I did, however, change one event from the actual story. When I researched the history of soap made from human fat, what I found was that the Nazis probably did not mass produce the soap. There is some evidence that they experimented with making soap from human fat in one factory in the Stutthof concentration camp near Danzig/Gdansk, and that is what I referred to in the book. In the story I heard, Daniel kept a bar of soap with the letters RIF on it. Many Jews, during and after the war, believed this was soap made from Jewish fat, as did the real Daniel and the other boys at the yeshiva, including Rabbi Grossman. But from from what I read, the letters RIF, which many thought stood for Reichs-Juden-Fett (“State Jewish Fat”), in fact stood for Reichsstelle für industrielle Fettversorgung (“National Center for Industrial Fat Provisioning”), the German government agency responsible for wartime production of soap. I revised the story so that Daniel’s bar of soap was from the factory near Gdansk. I felt it was important to make this change and not refer to the unfounded story about the RIF soap.

Miriam, can you tell me a bit about the techniques you used for the illustrations?

I used pencil and watercolor for the illustrations. There is a softness to watercolor that I love, and I was hoping it would be a good fit for Greenhorn.

What is your creative process like?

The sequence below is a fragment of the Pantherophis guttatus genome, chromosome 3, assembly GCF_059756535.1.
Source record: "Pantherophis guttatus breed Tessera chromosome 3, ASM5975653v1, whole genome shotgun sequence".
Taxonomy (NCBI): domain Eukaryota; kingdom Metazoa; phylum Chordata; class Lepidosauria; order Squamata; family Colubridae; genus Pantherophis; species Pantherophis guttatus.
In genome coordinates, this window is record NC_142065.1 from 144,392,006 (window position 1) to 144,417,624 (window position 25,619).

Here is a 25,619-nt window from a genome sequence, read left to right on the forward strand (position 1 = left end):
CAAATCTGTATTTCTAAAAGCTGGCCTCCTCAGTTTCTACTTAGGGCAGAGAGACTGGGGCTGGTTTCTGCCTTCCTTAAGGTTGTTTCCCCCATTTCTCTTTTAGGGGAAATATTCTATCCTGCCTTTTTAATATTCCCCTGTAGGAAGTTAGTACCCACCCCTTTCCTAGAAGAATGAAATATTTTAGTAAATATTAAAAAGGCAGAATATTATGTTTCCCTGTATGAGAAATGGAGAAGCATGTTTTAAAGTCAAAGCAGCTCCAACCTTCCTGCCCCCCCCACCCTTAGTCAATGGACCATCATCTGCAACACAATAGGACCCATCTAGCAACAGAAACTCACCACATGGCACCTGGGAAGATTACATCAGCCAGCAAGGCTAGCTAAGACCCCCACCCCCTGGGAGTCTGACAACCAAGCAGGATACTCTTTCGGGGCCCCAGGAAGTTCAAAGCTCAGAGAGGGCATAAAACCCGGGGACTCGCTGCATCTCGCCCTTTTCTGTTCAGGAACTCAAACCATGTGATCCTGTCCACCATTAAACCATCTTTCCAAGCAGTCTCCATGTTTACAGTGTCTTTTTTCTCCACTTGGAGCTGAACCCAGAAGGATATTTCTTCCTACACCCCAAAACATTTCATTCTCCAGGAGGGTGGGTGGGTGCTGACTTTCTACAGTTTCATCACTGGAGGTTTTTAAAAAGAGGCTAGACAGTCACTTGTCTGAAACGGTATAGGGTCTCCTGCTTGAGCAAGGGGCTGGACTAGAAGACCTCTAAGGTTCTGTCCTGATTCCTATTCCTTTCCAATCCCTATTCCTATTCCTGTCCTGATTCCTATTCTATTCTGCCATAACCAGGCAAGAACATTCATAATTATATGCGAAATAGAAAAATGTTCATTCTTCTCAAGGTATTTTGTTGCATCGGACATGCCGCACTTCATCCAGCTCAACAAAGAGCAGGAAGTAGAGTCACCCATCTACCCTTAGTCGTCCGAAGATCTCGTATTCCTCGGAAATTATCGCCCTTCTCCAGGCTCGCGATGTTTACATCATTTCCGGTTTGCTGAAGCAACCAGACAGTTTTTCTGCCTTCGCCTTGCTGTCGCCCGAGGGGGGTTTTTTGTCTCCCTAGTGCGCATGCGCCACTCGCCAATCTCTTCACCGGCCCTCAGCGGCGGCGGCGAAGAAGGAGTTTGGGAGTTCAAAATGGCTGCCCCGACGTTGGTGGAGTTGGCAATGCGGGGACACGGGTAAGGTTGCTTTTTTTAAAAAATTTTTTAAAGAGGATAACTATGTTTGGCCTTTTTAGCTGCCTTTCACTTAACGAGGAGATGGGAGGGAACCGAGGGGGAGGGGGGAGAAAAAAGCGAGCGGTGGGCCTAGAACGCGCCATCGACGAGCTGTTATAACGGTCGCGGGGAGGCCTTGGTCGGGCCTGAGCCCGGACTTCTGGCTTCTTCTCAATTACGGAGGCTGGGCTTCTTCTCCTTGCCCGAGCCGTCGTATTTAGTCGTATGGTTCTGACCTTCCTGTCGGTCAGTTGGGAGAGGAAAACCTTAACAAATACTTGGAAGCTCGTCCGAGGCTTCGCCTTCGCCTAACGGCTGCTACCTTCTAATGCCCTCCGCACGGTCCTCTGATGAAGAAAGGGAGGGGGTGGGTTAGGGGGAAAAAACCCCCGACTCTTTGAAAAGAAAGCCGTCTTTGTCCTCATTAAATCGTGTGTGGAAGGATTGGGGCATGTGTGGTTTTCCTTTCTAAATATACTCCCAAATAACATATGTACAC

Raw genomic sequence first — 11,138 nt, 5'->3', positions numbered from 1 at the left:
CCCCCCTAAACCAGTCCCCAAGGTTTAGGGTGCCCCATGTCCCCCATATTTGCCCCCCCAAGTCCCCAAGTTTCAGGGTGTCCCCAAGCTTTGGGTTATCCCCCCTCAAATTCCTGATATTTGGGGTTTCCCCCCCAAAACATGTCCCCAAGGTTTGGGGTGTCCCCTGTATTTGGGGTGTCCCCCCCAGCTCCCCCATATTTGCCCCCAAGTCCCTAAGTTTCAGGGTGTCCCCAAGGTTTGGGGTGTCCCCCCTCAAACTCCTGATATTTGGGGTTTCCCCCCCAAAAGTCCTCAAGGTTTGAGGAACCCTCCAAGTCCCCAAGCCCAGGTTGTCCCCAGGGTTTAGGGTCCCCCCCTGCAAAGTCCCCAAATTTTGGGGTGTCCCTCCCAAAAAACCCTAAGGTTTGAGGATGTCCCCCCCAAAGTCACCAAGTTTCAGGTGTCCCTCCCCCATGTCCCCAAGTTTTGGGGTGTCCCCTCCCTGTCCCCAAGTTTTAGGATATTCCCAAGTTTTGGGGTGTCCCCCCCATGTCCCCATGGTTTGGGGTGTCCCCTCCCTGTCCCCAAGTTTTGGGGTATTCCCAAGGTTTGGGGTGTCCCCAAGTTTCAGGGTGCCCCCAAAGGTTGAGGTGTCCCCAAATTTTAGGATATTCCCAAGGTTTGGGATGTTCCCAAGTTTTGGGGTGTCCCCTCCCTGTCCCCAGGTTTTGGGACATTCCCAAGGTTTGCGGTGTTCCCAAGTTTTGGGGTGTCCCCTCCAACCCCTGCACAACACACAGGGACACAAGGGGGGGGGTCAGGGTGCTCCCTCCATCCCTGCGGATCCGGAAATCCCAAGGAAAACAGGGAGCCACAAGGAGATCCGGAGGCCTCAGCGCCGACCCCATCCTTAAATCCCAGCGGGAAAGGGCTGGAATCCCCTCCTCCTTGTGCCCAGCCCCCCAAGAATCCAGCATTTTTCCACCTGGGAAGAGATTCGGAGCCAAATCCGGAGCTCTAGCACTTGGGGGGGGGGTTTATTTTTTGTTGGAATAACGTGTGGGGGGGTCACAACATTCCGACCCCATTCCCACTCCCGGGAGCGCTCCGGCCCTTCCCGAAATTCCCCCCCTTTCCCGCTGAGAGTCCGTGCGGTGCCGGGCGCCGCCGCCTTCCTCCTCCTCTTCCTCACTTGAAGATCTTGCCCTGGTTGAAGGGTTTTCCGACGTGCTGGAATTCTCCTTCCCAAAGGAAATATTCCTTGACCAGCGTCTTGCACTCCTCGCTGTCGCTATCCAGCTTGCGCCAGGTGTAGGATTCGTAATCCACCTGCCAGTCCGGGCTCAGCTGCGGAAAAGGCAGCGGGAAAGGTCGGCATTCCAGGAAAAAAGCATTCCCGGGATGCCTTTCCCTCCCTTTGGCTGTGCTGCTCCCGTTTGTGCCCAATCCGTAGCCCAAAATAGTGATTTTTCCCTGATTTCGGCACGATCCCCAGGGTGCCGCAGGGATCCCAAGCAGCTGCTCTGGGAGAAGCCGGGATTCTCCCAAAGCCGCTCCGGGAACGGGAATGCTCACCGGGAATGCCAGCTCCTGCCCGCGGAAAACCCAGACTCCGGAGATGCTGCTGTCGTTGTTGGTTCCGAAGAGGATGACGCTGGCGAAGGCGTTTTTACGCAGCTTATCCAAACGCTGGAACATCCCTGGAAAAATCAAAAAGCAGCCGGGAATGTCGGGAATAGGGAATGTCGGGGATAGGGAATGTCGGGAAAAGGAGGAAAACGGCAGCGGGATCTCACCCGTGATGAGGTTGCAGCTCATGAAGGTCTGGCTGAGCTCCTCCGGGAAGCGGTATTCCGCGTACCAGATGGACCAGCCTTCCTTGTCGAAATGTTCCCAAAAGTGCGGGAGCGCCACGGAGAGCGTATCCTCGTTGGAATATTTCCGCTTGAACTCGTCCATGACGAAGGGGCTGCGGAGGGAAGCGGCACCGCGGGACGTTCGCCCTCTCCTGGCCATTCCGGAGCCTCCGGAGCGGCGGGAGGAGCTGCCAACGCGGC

When I am illustrating someone else's story, I admit to an initial panic. What if I fail the author's vision of how the book should look? And so I read and reread Anna's story, letting it soak in as much as possible. With the publisher, Suzanne's, suggestions in mind, I mapped out the illustrations I planned on doing, as this is important for the pacing of the visuals in the book. Then I went, literally, to the drawing board and began the sketches. I like to draw directly on the watercolor paper, and when I start painting—that is when the real joy of illustrating hits me.

Anna, what were your thoughts when you first saw Miriam Nerlove's illustrations?

One of the advantages of being published by a small, independent press like NewSouth is that the author can be involved. I offered to help Suzanne scour websites for art samples. When I saw samples of Miriam work, I instinctively knew that the softness of her watercolors were what Greenhorn needed. Their softness would balance the intensity of the text.

When we launched the book at Bank Street Books in New York, Rebecca Migdal, the events director there, wrote this in the bookstore's newsletter: "Miriam Nerlove's delicate watercolor illustrations evoke the vulnerability and sweetness of childhood, even as the text exposes the cruelty of which human beings are capable."

I thought that was the perfect endorsement of Miriam's art.

Thank you,  Anna and Miriam!